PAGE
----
The Duchess of Sussex, Meghan Markle, will receive £1 in damages from Associated Newspapers after the Mail on Sunday was found to have invaded her privacy.
The nominal sum was set out in court documents which formally confirm the newspaper has accepted defeat.
Associated Newspapers will also pay a confidential sum for copyright infringement, while the Mail on Sunday also faces having to cover a substantial part of Meghan’s legal costs, which could be more than £1m.
The Mail on Sunday published a handwritten letter that Meghan sent to her father Thomas Markle in 2018.
The media company will also pay an unspecified sum for a separate case of infringing her copyright.
Associated Newspapers previously indicated it was considering a further appeal to the Supreme Court, but the company has now accepted defeat in the long-running case.
Last February, the High Court had ruled against the newspaper group on the issue of privacy and copyright – saying the issues in the case were so clear cut that there was no need for a full hearing.
No Permission to Appeal
Associated Newspapers was refused permission to appeal against the decision but went to the Court of Appeal in an attempt to get the original ruling overturned.
However, in December, the Court of Appeal rejected Associated Newspapers’ attempt to have a trial.
Judges at the appeal said it was hard to see what evidence at a trial would have altered the situation.
They added: “The judge had correctly decided that, whilst it might have been proportionate to publish a very small part of the letter… it was not necessary to publish half the contents of the letter.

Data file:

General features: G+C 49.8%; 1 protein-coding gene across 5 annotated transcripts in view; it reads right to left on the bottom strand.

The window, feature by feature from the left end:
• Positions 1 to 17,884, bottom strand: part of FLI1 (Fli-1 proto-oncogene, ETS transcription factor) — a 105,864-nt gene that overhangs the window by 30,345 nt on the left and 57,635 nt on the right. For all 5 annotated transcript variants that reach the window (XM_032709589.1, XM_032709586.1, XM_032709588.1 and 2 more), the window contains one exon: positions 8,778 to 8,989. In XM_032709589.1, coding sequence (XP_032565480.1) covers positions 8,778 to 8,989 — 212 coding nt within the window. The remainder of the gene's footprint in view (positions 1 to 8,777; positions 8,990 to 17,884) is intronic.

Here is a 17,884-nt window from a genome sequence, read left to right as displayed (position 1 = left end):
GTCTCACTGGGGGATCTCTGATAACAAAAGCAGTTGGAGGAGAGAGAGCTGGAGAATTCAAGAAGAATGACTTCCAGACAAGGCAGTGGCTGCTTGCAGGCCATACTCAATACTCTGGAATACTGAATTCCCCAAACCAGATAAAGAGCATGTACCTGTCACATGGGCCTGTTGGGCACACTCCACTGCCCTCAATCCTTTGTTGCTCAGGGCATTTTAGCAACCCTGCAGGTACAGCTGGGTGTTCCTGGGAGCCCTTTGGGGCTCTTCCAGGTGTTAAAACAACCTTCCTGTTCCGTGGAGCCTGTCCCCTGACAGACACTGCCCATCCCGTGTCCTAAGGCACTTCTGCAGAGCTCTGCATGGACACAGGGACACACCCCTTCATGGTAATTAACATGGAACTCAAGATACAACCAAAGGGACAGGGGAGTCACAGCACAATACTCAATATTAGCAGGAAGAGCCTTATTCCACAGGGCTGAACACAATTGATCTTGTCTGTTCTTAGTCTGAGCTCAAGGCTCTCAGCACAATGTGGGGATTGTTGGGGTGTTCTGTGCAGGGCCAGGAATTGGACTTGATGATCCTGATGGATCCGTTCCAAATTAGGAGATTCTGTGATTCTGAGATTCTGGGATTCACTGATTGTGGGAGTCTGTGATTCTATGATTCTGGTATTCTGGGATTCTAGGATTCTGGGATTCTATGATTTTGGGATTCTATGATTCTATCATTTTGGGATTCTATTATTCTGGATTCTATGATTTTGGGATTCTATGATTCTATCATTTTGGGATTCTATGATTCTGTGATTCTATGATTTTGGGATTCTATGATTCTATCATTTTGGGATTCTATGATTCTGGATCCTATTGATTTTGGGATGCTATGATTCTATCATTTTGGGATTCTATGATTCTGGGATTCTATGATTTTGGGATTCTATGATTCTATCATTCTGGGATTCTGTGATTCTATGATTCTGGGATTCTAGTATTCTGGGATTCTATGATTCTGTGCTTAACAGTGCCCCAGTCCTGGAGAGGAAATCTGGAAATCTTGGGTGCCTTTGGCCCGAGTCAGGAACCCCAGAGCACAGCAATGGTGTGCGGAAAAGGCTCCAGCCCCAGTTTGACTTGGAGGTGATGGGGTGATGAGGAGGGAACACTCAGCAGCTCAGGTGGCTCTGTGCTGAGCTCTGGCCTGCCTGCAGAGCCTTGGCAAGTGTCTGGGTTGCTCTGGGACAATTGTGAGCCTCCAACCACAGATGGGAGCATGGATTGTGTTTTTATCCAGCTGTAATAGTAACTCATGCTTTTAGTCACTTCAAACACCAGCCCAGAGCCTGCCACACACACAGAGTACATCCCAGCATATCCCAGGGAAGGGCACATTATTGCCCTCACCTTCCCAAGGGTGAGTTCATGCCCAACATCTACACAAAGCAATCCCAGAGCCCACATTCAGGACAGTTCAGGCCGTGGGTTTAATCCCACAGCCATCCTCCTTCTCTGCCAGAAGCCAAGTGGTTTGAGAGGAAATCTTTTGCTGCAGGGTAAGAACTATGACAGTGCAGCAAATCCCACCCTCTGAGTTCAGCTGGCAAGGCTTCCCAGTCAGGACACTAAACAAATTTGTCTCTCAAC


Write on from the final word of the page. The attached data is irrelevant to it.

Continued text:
A spokesman for Associated Newspapers said at the time: “It is our strong view that judgment should be given only on the basis of evidence tested at trial, and not on a summary basis in a heavily contested case.
Meghan in her renowned interview with Oprah Winfrey
In her own statement issued after the ruling, the duchess urged people to be “brave enough to reshape a tabloid industry that… profits from the lies and pain that they create”.
According to analysts, the £1 might sound like small change, but Meghan’s big ambition was about the principle rather than the pay-off.
Her lawyers had already signalled, before the Mail on Sunday’s appeal was heard, that they only sought nominal damages over the privacy breach.
There had been legal exchanges about whether it should be £1 or £5.
And the token privacy payment was balanced by a much higher confidential amount over the copyright claim.
Also, the newspaper had to publish a front page statement about her courtroom success.
Meghan Markle to Receive £1 in damages from Associated Newspapers